By: Ana Tarlas
Bakhtawar Mirjat was returning to Washington, DC from Pakistan after Thanksgiving break. Before the flight, she took off her hijab.
“I got through security without a blink,” Mirjat said. “It was the easiest flight I’ve ever had.”
She didn’t want to take it off. But she didn’t feel safe anymore.
“It was sad to say, but I was relieved to take it off,” she said. “Just this one piece of cloth on my head made people look at me in a different light.”
Mirjat moved to the United States from Pakistan when she was three-years-old. She said her parents were longing for the typical American dream all immigrants and refugees have. On their most recent travels, Mirjat said her parents were stopped at TSA for two hours because they were returning from Pakistan after a family wedding.
At a young age, Mirjat saw her parents participating in Islam awareness advocacy by attending conferences for NGOs. Inspired by her parent’s political activism, Mirjat started to join her parents on their endeavors.
“I was always looking for some ways to bring about justice for Muslims in general, so I started going to conferences with my parents,” Mirjat said. “We went to this one conference in Chicago called the Universal Muslim Association of America.”
Mirjat wanted to bring communities together the same way her parents did. She said when she turned 18, she started looking for ways to be involved with NGOs by being a part of their board and planning organizational events. Eventually, Mirjat became the youth activities lead for the NGO her parents introduced her to.
The NGO work introduced Mirjat to a lot of new people with different relationships with the Muslim religion. Bringing people together as a result of her advocacy work was rewarding, and pushed her to continue. She said she met people from all over the country, immigrants, and refugees, who had previously lost their sense of community or home. By connecting through advocacy organizations, they found a sense of home with many others by sharing their religion.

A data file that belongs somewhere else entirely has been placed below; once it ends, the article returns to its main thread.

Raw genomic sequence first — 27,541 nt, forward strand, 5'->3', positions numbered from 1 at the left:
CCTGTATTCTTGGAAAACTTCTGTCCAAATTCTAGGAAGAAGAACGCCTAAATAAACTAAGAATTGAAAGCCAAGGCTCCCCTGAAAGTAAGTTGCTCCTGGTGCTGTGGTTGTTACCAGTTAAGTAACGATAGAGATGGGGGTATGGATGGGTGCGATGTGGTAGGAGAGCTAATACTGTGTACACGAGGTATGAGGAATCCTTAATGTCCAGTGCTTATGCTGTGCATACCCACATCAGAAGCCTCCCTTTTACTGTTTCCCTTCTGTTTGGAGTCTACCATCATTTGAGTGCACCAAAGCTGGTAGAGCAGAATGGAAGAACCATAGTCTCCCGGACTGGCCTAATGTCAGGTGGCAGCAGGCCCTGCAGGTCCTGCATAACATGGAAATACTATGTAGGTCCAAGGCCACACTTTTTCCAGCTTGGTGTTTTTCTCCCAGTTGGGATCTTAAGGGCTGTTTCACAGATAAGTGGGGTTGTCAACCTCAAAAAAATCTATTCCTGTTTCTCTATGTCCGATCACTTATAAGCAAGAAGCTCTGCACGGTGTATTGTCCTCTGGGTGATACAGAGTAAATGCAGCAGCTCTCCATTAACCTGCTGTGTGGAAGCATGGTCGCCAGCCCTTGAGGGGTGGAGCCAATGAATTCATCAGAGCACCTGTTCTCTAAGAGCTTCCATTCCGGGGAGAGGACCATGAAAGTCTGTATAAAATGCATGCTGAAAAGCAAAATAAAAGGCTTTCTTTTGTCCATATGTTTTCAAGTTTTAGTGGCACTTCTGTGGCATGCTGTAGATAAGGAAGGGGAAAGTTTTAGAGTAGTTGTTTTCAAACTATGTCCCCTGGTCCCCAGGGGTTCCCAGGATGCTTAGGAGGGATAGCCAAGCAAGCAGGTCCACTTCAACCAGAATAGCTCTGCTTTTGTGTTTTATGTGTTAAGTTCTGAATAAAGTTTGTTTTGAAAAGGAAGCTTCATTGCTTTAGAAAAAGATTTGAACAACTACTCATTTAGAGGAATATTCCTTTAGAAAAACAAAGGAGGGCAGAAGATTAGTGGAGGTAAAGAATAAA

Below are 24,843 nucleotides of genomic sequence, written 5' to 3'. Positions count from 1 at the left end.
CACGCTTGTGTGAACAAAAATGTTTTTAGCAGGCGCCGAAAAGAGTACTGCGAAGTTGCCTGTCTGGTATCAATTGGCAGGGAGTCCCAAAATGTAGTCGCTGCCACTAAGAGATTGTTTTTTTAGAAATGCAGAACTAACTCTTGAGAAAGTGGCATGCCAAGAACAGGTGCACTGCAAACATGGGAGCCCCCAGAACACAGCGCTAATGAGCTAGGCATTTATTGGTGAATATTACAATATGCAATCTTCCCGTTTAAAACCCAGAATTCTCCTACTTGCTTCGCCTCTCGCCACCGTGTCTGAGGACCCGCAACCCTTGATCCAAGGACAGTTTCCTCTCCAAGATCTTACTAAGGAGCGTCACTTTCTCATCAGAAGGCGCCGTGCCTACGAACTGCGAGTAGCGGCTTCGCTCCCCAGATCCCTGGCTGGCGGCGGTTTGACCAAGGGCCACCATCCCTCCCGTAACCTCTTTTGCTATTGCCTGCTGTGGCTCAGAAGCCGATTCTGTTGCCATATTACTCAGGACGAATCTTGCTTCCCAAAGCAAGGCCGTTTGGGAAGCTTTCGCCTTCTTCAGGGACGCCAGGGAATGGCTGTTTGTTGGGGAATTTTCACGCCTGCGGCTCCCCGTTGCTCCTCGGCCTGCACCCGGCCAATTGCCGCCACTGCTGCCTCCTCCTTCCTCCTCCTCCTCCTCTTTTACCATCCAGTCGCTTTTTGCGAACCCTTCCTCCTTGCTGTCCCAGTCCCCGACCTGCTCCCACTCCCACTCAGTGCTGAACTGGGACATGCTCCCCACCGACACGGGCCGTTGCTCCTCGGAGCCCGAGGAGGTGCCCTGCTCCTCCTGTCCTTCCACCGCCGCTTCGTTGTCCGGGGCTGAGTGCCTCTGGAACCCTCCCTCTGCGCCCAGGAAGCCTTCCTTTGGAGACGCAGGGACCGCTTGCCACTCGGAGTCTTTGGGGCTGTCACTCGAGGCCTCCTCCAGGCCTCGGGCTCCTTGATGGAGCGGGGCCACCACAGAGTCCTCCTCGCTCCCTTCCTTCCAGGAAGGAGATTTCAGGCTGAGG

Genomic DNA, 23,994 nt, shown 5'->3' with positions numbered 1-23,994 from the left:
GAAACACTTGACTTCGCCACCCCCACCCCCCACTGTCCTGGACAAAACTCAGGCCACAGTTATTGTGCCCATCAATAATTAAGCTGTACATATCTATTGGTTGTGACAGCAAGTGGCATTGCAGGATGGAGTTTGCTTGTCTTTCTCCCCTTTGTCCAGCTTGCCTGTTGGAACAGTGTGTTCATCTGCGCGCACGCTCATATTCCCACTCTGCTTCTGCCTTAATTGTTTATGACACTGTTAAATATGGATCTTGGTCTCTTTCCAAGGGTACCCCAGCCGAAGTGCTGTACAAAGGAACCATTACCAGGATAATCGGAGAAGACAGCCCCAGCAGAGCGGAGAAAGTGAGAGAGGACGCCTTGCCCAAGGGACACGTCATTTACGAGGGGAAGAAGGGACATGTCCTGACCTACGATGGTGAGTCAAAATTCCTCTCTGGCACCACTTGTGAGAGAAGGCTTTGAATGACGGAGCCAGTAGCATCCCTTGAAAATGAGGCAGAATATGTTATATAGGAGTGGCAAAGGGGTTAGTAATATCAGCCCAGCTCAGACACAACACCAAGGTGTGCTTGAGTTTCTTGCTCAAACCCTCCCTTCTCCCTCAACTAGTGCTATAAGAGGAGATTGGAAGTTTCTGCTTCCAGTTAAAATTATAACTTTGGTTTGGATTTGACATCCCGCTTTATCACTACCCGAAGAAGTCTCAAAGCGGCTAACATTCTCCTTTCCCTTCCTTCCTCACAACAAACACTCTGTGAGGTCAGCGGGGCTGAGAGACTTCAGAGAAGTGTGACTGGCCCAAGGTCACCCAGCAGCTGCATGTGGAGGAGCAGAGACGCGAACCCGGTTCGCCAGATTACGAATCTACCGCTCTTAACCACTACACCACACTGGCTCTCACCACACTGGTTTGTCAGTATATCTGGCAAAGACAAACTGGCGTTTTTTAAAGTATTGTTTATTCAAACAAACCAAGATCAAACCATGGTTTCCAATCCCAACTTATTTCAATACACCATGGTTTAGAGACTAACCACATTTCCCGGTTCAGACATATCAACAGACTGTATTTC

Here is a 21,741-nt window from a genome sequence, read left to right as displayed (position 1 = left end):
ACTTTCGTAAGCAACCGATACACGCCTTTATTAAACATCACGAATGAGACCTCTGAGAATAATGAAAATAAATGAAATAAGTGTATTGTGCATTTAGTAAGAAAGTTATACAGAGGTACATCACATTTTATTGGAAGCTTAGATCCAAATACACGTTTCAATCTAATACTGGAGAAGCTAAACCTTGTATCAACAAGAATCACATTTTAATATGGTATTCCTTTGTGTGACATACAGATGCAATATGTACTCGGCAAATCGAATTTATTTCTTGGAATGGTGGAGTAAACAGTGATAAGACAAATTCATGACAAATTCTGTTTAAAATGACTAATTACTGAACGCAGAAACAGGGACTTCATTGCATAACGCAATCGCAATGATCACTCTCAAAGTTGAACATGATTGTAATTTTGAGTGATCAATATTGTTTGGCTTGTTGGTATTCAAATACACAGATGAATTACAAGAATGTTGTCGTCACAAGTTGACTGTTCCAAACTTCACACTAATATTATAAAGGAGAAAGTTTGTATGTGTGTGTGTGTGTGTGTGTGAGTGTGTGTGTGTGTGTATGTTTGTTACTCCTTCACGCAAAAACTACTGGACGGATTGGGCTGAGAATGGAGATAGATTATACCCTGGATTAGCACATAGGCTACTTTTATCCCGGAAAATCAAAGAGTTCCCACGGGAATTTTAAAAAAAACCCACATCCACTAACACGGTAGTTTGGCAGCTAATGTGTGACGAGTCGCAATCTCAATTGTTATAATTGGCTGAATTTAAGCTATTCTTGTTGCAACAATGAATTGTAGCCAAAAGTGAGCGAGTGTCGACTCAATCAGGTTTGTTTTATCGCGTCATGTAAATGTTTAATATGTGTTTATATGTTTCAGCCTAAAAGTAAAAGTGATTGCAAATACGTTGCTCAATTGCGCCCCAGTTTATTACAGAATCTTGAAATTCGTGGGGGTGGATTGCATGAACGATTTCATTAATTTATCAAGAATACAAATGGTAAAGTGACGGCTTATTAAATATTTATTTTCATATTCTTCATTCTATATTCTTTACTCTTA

“It was very heartwarming to see people coming together on the small basis of religion, even though everything else about them was so different,” Mirjat said.
Now a sophomore, once Mirjat came to AU, she wanted to bring her advocacy experience with her.
“Coming to AU I was looking for another sense of community, and I felt it was lacking because we do have such a small Muslim population,” she said.
Mirjat explained that the Muslim Student Association (MSA) was the only prominent club for the AU Muslim community. And while she felt that the MSA is a strong club, it focused on a social community instead of speaking or acting on a political basis. Mirjat felt the activism side lacking.
Mirjat discovered a small coalition built during the 2016 Spring semester. The Islam Awareness Coalition was created during a week-long event with the Arabic club and other organizations on campus, but was not officially a campus organization. Mirjat later founded the coalition and established it as an organization, with herself as the president. The mission of the Islam Awareness Coalition is to build inclusiveness within the campus, and to reach out to non-Muslims to teach them about the Muslim community.
“I think this field of activism is becoming much more open to everyone and not just Muslim women and not just Muslim people,” Mirjat said. “So many people are joining together and building coalitions and building bridges.”
But Mirjat said that with that support also comes a lot of hatred, and tolerance for hatred. Mirjat, an immigrant herself, said President Trump’s rhetoric about banning Muslims is scary and a dangerous declaration.
“He’s using the Muslim word, that scapegoat, to put the strategic ban on the countries that are not supporting him,” she said. “It’s kind of scary to see that one person has this power to ban people of this one specific religion.”
Though Mirjat says she is not personally effected by the ban, her family members in Pakistan are. A cousin of Mirjat planned to immigrate to the US once she finished her PhD program.
“The day of the ban she called and said, ‘Do you think I’ll be able to come now?’” Mirjat said.
Though the ban does not affect Mirjat’s personal citizenship, it is a topic her organization will advocate against. Mirjat says that she knows it is her duty to stand up for Muslim rights, or else the injustices will continue to progress.
“All she wants to do is help people,” Mirjat said of her cousin. “It makes no sense that someone would want to ban her for that.”